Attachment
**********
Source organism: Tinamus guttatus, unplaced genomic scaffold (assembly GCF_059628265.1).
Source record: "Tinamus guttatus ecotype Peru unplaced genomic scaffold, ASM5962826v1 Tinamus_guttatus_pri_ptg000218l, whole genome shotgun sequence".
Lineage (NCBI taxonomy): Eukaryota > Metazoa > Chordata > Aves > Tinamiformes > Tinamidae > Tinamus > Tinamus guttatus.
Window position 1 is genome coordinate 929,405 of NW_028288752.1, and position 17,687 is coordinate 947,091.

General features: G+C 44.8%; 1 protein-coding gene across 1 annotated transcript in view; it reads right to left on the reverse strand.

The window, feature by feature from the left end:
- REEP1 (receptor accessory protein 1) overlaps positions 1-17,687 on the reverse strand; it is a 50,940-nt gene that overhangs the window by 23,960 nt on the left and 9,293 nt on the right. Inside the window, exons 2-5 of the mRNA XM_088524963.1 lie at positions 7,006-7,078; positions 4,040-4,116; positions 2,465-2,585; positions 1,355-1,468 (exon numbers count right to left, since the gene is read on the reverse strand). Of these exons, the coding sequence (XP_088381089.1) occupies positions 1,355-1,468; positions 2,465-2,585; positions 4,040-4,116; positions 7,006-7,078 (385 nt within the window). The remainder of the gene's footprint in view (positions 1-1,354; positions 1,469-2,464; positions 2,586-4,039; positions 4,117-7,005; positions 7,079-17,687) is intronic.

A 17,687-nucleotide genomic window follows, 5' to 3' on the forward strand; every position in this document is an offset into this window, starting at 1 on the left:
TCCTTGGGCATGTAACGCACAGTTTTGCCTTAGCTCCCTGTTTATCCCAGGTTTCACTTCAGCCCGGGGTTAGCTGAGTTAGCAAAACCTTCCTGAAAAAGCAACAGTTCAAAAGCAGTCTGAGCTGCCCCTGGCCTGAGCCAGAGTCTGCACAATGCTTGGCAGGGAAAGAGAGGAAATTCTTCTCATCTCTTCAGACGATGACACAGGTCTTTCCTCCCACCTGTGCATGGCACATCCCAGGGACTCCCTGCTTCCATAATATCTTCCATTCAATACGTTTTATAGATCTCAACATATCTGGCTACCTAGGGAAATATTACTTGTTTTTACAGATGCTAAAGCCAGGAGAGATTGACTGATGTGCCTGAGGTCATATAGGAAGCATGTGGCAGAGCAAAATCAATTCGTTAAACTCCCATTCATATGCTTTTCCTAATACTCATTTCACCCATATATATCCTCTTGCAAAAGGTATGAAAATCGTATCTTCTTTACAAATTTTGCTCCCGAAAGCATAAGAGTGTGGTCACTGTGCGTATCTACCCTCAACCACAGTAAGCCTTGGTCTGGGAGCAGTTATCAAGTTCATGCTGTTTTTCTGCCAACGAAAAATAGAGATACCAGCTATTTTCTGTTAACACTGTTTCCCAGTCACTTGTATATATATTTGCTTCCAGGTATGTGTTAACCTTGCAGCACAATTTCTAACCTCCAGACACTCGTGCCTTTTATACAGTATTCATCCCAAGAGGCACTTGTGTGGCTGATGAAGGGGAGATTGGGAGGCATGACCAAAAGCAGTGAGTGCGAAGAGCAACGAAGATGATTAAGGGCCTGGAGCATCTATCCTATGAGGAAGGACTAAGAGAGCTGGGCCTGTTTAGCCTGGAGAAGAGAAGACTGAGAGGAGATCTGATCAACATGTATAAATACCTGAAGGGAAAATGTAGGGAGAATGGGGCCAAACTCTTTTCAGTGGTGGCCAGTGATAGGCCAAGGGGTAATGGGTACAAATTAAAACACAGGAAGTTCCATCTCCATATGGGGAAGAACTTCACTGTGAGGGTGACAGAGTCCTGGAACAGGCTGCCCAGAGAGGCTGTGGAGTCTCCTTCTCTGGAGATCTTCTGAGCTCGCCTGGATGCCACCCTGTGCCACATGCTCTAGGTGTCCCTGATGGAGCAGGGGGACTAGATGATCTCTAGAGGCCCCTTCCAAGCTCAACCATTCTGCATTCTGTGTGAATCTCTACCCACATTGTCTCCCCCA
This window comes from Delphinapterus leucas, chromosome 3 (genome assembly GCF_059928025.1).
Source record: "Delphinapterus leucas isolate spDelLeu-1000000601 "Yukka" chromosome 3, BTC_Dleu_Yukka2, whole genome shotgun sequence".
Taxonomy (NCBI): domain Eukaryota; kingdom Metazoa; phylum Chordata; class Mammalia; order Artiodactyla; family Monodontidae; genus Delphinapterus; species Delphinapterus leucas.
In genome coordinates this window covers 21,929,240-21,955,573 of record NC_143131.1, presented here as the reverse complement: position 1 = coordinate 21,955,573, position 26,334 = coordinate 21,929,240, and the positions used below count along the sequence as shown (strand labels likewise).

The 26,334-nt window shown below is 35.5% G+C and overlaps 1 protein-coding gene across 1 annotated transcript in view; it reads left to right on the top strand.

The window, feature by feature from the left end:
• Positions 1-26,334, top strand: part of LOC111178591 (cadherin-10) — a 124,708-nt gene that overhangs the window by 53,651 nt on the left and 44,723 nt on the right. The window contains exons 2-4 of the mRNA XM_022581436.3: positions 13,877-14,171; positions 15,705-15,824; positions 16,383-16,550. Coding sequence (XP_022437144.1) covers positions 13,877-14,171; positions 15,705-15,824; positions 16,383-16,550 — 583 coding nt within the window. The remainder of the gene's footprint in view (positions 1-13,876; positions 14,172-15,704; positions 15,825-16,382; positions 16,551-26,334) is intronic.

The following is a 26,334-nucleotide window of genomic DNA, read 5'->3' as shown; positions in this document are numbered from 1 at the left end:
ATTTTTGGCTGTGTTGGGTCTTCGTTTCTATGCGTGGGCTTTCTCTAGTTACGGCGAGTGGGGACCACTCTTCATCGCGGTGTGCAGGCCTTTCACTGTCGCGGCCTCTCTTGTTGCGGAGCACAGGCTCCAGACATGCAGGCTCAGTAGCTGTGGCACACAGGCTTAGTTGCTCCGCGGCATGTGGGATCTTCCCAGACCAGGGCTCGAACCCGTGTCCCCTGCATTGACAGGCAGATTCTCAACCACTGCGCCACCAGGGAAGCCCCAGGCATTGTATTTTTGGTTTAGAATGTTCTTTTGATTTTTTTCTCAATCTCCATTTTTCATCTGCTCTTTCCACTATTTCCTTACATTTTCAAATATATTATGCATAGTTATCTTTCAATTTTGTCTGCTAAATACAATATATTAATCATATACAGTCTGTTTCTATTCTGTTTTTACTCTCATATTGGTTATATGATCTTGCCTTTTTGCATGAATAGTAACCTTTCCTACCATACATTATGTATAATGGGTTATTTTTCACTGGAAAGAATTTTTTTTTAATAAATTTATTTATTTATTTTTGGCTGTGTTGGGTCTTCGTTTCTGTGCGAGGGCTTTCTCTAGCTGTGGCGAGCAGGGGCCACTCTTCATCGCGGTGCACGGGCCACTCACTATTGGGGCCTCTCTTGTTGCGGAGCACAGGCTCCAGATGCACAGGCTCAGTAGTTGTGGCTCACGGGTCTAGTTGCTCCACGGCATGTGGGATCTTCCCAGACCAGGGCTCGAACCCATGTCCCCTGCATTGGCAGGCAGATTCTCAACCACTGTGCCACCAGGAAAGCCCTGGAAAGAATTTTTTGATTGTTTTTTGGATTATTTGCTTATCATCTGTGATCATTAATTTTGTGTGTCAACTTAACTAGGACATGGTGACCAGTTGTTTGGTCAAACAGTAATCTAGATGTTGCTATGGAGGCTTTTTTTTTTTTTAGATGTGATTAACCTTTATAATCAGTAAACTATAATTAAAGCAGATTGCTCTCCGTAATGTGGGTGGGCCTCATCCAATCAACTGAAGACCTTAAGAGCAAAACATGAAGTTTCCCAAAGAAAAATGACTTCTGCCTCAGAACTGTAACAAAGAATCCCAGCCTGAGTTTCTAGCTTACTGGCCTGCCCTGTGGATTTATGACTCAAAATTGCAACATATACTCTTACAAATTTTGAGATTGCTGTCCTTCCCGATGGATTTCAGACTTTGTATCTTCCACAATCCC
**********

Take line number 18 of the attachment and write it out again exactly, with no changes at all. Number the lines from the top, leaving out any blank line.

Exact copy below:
ATTTTTGGCTGTGTTGGGTCTTCGTTTCTATGCGTGGGCTTTCTCTAGTTACGGCGAGTGGGGACCACTCTTCATCGCGGTGTGCAGGCCTTTCACTGTCGCGGCCTCTCTTGTTGCGGAGCACAGGCTCCAGACATGCAGGCTCAGTAGCTGTGGCACACAGGCTTAGTTGCTCCGCGGCATGTGGGATCTTCCCAGACCAGGGCTCGAACCCGTGTCCCCTGCATTGACAGGCAGATTCTCAACCACTGCGCCACCAGGGAAGCCCCAGGCATTGTATTTTTGGTTTAGAATGTTCTTTTGATTTTTTTCTCAATCTCCATTTTTCATCTGCTCTTTCCACTATTTCCTTACATTTTCAAATATATTATGCATAGTTATCTTTCAATTTTGTCTGCTAAATACAATATATTAATCATATACAGTCTGTTTCTATTCTGTTTTTACTCTCATATTGGTTATATGATCTTGCCTTTTTGCATGAATAGTAACCTTTCCTACCATACATTATGTATAATGGGTTATTTTTCACTGGAAAGAATTTTTTTTTAATAAATTTATTTATTTATTTTTGGCTGTGTTGGGTCTTCGTTTCTGTGCGAGGGCTTTCTCTAGCTGTGGCGAGCAGGGGCCACTCTTCATCGCGGTGCACGGGCCACTCACTATTGGGGCCTCTCTTGTTGCGGAGCACAGGCTCCAGATGCACAGGCTCAGTAGTTGTGGCTCACGGGTCTAGTTGCTCCACGGCATGTGGGATCTTCCCAGACCAGGGCTCGAACCCATGTCCCCTGCATTGGCAGGCAGATTCTCAACCACTGTGCCACCAGGAAAGCCCTGGAAAGAATTTTTTGATTGTTTTTTGGATTATTTGCTTATCATCTGTGATCATTAATTTTGTGTGTCAACTTAACTAGGACATGGTGACCAGTTGTTTGGTCAAACAGTAATCTAGATGTTGCTATGGAGGCTTTTTTTTTTTTTAGATGTGATTAACCTTTATAATCAGTAAACTATAATTAAAGCAGATTGCTCTCCGTAATGTGGGTGGGCCTCATCCAATCAACTGAAGACCTTAAGAGCAAAACATGAAGTTTCCCAAAGAAAAATGACTTCTGCCTCAGAACTGTAACAAAGAATCCCAGCCTGAGTTTCTAGCTTACTGGCCTGCCCTGTGGATTTATGACTCAAAATTGCAACATATACTCTTACAAATTTTGAGATTGCTGTCCTTCCCGATGGATTTCAGACTTTGTATCTTCCACAATCCC